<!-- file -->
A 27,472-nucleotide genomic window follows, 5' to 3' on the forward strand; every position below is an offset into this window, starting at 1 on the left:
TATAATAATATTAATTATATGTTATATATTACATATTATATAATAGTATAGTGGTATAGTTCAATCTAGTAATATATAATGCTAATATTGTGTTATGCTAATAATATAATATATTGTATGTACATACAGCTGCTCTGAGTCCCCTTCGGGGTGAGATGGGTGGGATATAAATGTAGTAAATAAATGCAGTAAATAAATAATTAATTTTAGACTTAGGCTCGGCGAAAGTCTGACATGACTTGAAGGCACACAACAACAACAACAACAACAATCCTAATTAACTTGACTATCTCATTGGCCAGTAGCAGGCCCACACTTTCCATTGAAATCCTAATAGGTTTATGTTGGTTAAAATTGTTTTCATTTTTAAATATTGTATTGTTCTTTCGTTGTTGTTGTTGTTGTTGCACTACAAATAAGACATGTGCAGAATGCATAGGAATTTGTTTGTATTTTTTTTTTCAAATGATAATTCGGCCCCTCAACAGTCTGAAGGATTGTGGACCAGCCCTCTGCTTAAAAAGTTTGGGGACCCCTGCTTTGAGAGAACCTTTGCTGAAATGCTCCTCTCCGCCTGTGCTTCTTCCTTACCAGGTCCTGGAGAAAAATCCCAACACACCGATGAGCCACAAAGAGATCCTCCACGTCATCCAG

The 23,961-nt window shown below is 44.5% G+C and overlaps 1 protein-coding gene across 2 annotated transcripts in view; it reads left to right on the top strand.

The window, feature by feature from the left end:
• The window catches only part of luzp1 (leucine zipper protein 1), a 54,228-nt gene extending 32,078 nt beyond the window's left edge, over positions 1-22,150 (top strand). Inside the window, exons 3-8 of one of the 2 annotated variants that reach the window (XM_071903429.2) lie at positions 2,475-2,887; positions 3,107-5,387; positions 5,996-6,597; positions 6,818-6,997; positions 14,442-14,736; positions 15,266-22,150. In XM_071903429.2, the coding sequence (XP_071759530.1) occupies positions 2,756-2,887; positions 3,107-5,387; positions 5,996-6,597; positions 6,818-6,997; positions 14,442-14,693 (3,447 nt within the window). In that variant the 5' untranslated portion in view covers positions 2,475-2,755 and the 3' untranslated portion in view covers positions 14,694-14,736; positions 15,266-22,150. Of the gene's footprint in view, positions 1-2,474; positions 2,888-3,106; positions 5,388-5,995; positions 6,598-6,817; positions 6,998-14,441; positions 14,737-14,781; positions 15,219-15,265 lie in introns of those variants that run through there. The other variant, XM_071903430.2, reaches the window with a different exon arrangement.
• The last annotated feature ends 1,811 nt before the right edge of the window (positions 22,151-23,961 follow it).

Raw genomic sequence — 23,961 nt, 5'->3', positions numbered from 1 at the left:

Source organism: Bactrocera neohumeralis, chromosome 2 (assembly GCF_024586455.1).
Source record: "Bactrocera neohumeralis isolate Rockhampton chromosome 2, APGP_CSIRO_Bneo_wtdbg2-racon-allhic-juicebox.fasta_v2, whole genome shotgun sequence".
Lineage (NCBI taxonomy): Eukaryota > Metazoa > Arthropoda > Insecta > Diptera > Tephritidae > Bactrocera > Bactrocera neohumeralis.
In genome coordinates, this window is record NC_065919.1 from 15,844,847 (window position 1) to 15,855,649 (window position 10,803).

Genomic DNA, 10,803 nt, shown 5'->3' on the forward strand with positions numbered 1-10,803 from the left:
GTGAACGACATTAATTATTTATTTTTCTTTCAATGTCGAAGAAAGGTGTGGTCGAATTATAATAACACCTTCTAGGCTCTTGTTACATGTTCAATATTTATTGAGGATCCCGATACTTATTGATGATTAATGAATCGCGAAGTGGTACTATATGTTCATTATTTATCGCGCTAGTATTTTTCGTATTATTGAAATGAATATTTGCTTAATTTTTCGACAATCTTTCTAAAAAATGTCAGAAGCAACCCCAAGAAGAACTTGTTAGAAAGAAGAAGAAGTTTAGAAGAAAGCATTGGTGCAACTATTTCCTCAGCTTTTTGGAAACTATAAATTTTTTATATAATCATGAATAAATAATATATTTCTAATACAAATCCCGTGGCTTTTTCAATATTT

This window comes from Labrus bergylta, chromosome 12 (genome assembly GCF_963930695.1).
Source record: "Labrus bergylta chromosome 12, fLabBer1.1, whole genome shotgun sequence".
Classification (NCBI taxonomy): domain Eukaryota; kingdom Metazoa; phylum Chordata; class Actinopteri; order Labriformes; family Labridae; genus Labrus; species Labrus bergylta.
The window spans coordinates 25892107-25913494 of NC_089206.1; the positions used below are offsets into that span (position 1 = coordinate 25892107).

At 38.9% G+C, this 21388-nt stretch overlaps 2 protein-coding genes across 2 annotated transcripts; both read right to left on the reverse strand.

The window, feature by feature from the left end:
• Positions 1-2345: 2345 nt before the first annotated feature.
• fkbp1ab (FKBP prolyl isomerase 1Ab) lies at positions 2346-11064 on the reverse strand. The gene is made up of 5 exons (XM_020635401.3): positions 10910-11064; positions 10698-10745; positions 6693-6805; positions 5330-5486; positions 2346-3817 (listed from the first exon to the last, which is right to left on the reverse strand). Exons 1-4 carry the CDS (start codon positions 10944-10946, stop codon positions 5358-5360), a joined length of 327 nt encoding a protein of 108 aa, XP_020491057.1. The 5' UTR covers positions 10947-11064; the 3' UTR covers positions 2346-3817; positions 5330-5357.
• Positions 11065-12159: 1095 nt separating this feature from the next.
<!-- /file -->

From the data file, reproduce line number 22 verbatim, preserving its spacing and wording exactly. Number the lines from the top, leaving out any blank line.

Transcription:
• Positions 11065-12159: 1095 nt separating this feature from the next.